“Ebeth” is a relatively unusual contraction of Elizabeth, compared to the more familiar Beth, Bess, Bet, Betty, Lisa, Liza, Liz, Lizzie, Libby, Lily, Elspeth, Elspet, Ellie and even Lizbet… Normally, for a favourite family name like Elizabeth, close relatives would have differentiating versions, but the Scottish Scobbie family seemed to like “Ebeth”: using it for aunt and niece. It’s not clear if this is because the younger Ebeth’s birth and early childhood occurred while her aunt was in Smyrna, or not. I believe her grandmother (born Elizabeth Bertie Stevenson) was called Eliza, and also by her middle name.
I like this portrait – I think there’s a little bit of attitude. More on the hairstyle below.
My memories of Ebeth contextualise her as being one of the four sisters of my father. From my perspective it was rather surprising that “sisters” could be silver-haired pensioners (them being half a century older than me). They were impressive, kindly, and had natural authority. More surprisingly perhaps, I was under the impression that my aunts were English, partly because two (had) lived there, but just as much from their posh accents. In fact, all were just speaking “1920s Laurel Bank”, an accent that was decidedly not like popular conceptions of urban Glaswegian, or of people I knew.
The hair is I think in an early 1920s earphones hairstyle, and this is a particularly fine example, going by how long it took me to find that moniker linked to any suitable photos online. (Pinterest didn’t help much, though of course there were lots of pictures). If you want to copy Ebeth’s lovely picture, or any other original work from this site, please do respect the Creative Commons 4.0 BY-NC-SA license issued by me, James M Scobbie. You can see Ebeth wearing the same hairstyle, and photos of her sisters, in a set of photographs of Laurel Bank School hockey teams.
I have a little watercolour painted by Ebeth, who was a talented artist. Some of her other relatives, aka my cousins, are likewise blessed. The inheritance of artistic interest and ability in the various (sometimes subtly-different) visual modes would be an interesting topic to explore, I am sure. You need a good eye, a good brain, a good hand, as well as interest, knowledge and practice. Me? I like a good graph.
Ebeth graduated in medicine in 1938 and became a consultant pediatrician with a research degree, and published two scientific papers I know of. Thanks to digitisation of academic journals (with free access), you can read a rather nice wartime research paper on the treatment of head lice with various oils and chemicals (cited as recently as 1991 and 2001 in two PhDs, and in 2008 in a systematic review), and another in paediatrics. See below.
Surely she was inspired by both her mother’s brothers, who had graduated with medical degrees from Glasgow University (“Jack” and William Stevenson). Her namesake (and her aunt) Ebeth‘s husband Dr David McKenzie Newton had also been a doctor. William Stevenson in particular was high profile. As a bacteriologist, and with an M.D. research degree, he had published a “Preliminary report on the killing of rats and rat fleas by hydrocyanic acid gas” in 1910. through his work in the Indian Medical Service from 1906. He was Director of the Pasteur Institute of India, Kasauli, from 1922–24. Perhaps Ebeth corresponded with him about her own research (including the head-lice research, which was published six months before he died).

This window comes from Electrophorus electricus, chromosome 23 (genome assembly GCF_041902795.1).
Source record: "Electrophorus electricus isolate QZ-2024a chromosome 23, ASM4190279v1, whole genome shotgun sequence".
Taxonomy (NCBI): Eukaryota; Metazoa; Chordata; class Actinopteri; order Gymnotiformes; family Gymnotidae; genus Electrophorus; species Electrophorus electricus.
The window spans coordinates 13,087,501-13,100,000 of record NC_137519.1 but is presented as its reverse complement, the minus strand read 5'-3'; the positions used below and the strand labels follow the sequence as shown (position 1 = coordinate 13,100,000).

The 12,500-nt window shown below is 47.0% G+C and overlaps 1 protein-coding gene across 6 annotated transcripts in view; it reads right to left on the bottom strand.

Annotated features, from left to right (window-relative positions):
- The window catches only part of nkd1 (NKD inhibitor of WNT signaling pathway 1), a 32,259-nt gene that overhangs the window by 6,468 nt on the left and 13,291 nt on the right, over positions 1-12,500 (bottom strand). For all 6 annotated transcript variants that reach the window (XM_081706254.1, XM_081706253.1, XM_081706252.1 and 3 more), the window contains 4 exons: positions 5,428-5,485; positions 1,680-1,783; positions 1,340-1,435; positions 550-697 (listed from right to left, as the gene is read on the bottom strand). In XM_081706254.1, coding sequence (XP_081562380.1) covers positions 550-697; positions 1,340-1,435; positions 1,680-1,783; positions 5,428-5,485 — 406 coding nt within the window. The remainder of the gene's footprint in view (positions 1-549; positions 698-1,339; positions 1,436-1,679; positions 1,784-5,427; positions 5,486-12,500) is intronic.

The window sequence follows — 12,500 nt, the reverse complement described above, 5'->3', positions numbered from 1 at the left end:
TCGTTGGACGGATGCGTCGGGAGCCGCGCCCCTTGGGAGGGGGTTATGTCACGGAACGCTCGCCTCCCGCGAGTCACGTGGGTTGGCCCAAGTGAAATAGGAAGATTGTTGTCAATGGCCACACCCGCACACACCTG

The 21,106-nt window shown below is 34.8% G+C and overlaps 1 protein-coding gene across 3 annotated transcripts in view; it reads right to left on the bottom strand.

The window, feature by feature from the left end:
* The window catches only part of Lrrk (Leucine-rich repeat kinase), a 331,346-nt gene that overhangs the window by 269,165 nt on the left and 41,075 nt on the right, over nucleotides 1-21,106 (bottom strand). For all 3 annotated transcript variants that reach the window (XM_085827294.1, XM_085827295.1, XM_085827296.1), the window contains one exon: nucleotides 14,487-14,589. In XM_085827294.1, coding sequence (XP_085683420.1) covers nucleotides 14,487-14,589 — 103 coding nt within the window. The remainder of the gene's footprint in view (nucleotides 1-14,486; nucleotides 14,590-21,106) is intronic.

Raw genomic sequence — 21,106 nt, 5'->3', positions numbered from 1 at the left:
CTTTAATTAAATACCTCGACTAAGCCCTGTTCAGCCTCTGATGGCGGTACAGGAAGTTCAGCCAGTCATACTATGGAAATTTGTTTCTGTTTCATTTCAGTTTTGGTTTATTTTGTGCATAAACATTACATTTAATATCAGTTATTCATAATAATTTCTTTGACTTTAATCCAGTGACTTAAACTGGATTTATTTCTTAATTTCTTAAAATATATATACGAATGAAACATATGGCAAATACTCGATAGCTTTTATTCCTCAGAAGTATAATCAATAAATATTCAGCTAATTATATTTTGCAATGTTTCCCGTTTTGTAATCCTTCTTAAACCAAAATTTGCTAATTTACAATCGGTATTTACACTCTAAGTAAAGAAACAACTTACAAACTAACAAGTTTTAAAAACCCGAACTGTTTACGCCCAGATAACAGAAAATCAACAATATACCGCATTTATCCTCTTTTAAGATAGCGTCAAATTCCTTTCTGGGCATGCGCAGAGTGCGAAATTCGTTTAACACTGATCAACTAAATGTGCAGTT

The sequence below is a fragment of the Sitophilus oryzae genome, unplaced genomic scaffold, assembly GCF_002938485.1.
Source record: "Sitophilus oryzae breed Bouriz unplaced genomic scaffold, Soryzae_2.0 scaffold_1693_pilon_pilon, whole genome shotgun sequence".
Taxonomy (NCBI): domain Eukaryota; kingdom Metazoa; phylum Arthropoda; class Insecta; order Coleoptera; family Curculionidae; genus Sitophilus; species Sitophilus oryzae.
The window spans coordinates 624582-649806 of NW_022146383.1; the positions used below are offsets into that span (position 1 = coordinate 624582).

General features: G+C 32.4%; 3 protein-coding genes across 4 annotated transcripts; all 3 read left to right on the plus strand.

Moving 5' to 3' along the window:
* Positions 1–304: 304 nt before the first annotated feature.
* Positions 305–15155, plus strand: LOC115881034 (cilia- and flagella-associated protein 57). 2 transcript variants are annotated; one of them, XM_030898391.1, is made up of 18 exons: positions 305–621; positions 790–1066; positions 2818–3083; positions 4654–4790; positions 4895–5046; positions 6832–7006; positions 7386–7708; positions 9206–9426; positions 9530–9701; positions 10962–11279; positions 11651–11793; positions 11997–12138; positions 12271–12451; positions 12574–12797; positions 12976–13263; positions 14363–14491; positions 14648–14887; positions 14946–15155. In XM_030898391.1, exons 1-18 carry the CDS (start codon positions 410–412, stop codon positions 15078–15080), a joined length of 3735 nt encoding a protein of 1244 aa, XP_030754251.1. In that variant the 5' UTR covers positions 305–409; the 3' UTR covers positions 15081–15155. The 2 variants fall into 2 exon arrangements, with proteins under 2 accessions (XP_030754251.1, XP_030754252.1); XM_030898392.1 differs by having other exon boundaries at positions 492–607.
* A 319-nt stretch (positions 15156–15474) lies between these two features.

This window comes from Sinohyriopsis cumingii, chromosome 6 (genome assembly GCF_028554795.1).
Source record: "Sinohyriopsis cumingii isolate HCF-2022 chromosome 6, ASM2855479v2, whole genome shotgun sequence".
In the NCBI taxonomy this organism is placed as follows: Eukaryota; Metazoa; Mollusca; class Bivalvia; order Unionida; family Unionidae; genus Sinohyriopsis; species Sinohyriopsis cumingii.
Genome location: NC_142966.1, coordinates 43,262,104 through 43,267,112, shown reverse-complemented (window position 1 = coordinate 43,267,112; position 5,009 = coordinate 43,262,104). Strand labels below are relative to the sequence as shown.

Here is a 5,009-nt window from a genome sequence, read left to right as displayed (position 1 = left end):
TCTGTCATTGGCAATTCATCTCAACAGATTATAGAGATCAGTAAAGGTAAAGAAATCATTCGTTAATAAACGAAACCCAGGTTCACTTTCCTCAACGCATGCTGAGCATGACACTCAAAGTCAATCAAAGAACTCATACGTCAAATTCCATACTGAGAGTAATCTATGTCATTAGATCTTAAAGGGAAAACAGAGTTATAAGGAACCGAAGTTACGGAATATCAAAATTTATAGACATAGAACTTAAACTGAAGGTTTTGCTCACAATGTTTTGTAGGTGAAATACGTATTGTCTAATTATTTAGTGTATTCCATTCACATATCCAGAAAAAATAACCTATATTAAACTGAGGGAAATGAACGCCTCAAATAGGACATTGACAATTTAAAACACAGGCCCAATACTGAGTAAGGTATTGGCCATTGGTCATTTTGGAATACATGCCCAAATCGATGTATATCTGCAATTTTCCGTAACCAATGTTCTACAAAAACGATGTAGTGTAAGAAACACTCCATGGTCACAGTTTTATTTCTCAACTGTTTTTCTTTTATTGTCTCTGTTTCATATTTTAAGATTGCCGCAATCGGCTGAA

Her generation had several close relatives who were medics. Three cousins, two on the Stevenson side (Bill b. 1912, Audrey b. 1920), and Elizabeth Mitchell (b. 1916) on the Scobbie side, as well as her little brother Jim (my father b.1920). These three women and two men qualified as medical doctors in the 1930s and 40s.
Here is her Glasgow Herald obituary (Aug 1994).
Dr. Ebeth Barr [Elizabeth Bertie Stevenson Scobbie] has died in … Cheltenham …
The third daughter of the late George [George Hill Scobbie 1881-1961] and Bertie Scobbie [Elizabeth Bertie Stevenson 1883-1949] of Dunglass, Manse Road, Bearsden, she was educated at Laurelbank School and graduated MB, ChB at Glasgow University in 1938. She then specialised in paediatrics, achieving the DCh and receiving her MD in 1942. She served at Newcastle Infirmary, then as a consultant at Yorkhill. She also had experience in general practice and married the late William A[lexander] Barr, also of Manse Road, Bearsden, in 1947 [sic, it was 1949]. She then moved to Cheltenham, where she pioneered a wheelchair and supported the Cheltenham Association for the Transport of the Disabled. She is survived by her son, John and her grandson, Blake.
In the Medical Register of 1942, her address was given as 56 Manse Road (Dunglass, her parents’ house, telephone number Bearsden 0360), and it adds that she was initially at the Royal Hospital for Sick Children, then a House Surgeon at the Royal Samaritan Hospital for Women, then House Physician at Stobhill Hospital, Glasgow. The student register adds that she was registered as a student on 17 Jan 1934.
- Elizabeth B.S. Scobbie (1942) Haemorrhagic disease of the newborn. Archives of Disease in Childhood 17(92), pp. 175–186 [link and [pdf]
- Substances used in treatment of pediculosis capitis. British Medical Journal 4394, pp. 409-412. [link]